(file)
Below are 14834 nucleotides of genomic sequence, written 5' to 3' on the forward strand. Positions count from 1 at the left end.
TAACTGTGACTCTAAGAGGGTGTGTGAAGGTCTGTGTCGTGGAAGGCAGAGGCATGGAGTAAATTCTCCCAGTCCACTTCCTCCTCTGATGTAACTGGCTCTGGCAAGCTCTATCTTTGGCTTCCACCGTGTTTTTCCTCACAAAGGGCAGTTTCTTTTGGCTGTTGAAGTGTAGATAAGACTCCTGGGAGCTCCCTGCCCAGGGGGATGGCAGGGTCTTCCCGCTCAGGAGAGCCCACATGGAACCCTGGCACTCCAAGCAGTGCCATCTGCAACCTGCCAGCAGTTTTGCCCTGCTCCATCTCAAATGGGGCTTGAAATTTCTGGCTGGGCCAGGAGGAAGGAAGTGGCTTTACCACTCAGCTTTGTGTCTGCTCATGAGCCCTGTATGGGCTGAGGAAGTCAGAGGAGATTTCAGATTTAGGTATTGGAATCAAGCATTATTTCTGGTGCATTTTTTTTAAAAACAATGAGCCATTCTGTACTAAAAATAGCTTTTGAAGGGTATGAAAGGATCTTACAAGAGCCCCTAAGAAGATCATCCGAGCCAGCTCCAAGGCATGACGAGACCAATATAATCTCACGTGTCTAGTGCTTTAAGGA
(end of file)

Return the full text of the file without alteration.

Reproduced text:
Below are 14834 nucleotides of genomic sequence, written 5' to 3' on the forward strand. Positions count from 1 at the left end.
TAACTGTGACTCTAAGAGGGTGTGTGAAGGTCTGTGTCGTGGAAGGCAGAGGCATGGAGTAAATTCTCCCAGTCCACTTCCTCCTCTGATGTAACTGGCTCTGGCAAGCTCTATCTTTGGCTTCCACCGTGTTTTTCCTCACAAAGGGCAGTTTCTTTTGGCTGTTGAAGTGTAGATAAGACTCCTGGGAGCTCCCTGCCCAGGGGGATGGCAGGGTCTTCCCGCTCAGGAGAGCCCACATGGAACCCTGGCACTCCAAGCAGTGCCATCTGCAACCTGCCAGCAGTTTTGCCCTGCTCCATCTCAAATGGGGCTTGAAATTTCTGGCTGGGCCAGGAGGAAGGAAGTGGCTTTACCACTCAGCTTTGTGTCTGCTCATGAGCCCTGTATGGGCTGAGGAAGTCAGAGGAGATTTCAGATTTAGGTATTGGAATCAAGCATTATTTCTGGTGCATTTTTTTTAAAAACAATGAGCCATTCTGTACTAAAAATAGCTTTTGAAGGGTATGAAAGGATCTTACAAGAGCCCCTAAGAAGATCATCCGAGCCAGCTCCAAGGCATGACGAGACCAATATAATCTCACGTGTCTAGTGCTTTAAGGA